The Independent’s journalism is supported by our readers. When you purchase through links on our site, we may earn commission.

Apple shows off how good the iPhone 7 camera is with series of captivating night-time photos taken by users

Two of the shots that made the cut for the campaign came from British photographers

'With the introduction of the portrait mode on iPhone 7, the potential is that much higher than it was before'
'With the introduction of the portrait mode on iPhone 7, the potential is that much higher than it was before'

You’ll have seen Shot on iPhone posters before. It’s one of Apple’s regular campaigns, designed to show off how good a camera there is on its phones.

The latest pictures were all taken on one night, Bonfire Night last year, since you ask. Images were shot around the world, from Johannesburg to Shanghai. Since they were taken at night, the emphasis was on the low-light capabilities of the latest iPhone. The thematic focus was the transformative power of dusk, darkness and dawn.

Since low light has traditionally been where posh cameras have thrived and lowly smartphones have struggled, it’s a good place to start. The iPhone 7 and iPhone 7 Plus both have cameras with optical image stabilisation and wide-open f/1.8 apertures, both of which help in low light.

Among the photos that made the cut for the campaign, two were from British photographers. Ruairidh McGlynn is a mobile photographer based in Scotland and Arif Jawad a chemistry student who lives in London.

Ruairidh’s shot was taken in Iceland, in a natural ice cave which offered too good a shot to miss, even though light was sparse. “I was immediately surprised by the handset’s ability to compensate for the lack of light,” he said. “From the moment you preview your frame on screen it is evident that the iPhone camera allows you to capture sharp, crisp images with great colours and tones in low light.”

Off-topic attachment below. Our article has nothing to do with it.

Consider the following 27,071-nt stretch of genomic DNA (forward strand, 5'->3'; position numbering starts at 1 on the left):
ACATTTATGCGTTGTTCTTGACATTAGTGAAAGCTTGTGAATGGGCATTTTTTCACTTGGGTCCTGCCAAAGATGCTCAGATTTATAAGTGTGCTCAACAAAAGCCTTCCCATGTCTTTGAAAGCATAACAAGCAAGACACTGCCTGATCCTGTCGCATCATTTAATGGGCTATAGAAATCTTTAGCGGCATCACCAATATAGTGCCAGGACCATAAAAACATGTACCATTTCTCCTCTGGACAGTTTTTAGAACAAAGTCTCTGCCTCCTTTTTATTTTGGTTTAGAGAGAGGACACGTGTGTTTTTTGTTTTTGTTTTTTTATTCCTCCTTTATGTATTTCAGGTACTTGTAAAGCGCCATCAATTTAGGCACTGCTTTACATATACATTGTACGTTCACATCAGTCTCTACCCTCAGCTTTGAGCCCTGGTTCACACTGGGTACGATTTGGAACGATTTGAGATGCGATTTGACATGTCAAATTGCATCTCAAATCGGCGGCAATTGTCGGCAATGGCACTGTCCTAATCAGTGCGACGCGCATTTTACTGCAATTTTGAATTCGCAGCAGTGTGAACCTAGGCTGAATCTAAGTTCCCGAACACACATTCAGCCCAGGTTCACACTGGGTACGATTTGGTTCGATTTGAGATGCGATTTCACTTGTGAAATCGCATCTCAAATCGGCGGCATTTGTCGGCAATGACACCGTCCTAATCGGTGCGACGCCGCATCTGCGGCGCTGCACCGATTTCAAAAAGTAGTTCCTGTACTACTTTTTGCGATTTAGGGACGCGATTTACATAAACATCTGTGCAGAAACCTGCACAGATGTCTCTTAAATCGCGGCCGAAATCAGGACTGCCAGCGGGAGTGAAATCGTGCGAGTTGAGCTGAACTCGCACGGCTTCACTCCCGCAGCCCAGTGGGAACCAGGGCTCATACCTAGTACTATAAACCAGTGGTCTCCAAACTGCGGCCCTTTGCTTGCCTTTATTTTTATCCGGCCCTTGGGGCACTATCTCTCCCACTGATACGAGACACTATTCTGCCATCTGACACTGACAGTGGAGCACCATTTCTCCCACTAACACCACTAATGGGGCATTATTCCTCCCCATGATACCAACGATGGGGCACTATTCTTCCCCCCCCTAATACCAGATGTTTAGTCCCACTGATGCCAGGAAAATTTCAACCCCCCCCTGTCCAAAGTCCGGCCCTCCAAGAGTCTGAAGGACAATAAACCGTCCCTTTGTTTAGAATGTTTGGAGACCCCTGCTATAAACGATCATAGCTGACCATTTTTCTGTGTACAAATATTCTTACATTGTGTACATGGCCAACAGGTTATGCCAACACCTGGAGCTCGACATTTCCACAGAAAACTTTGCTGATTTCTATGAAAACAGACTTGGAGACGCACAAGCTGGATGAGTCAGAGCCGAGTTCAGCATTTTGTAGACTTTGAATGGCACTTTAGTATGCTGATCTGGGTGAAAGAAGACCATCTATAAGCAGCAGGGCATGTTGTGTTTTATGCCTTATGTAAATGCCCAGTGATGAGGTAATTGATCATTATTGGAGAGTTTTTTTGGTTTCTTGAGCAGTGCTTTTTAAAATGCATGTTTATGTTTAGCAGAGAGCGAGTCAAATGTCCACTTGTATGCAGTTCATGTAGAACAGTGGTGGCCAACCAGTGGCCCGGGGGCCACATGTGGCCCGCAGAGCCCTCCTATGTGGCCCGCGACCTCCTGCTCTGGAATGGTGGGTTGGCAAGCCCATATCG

It’s a striking image, notable not just for the sharpness of detail on the ice ceiling, but also the brightness of the icicles and the simple silhouetted figure in the cave mouth. That’s before we get started on the elegance of the composition, which Ruairidh takes seriously.

“Whilst taking images on the glacier was difficult and could be very slow, I found that the simplest compositions were often the most time-consuming to capture. For example, we encountered a gas station on the road. Its glowing structure provided a stark contrast to the darkness of the surrounding landscape and sky. It was a really simple composition but as the harsh Icelandic wind and rain battered down it took some time and patience to get that image right by waiting for a break in the severe conditions.”

In a follow-up interview this morning, I asked him if the inability to shoot in RAW in the native camera app would see Ruairidh switch to apps that accommodated it, such as Manual and VSCO. “The greater control in post-production that RAW capture allows is certainly an attractive feature, VSCO integrates this feature into their app really well. I enjoy using the native camera app too much to make the permanent switch, but RAW capture is certainly a feature that I'll start to use more often and alongside the native app.”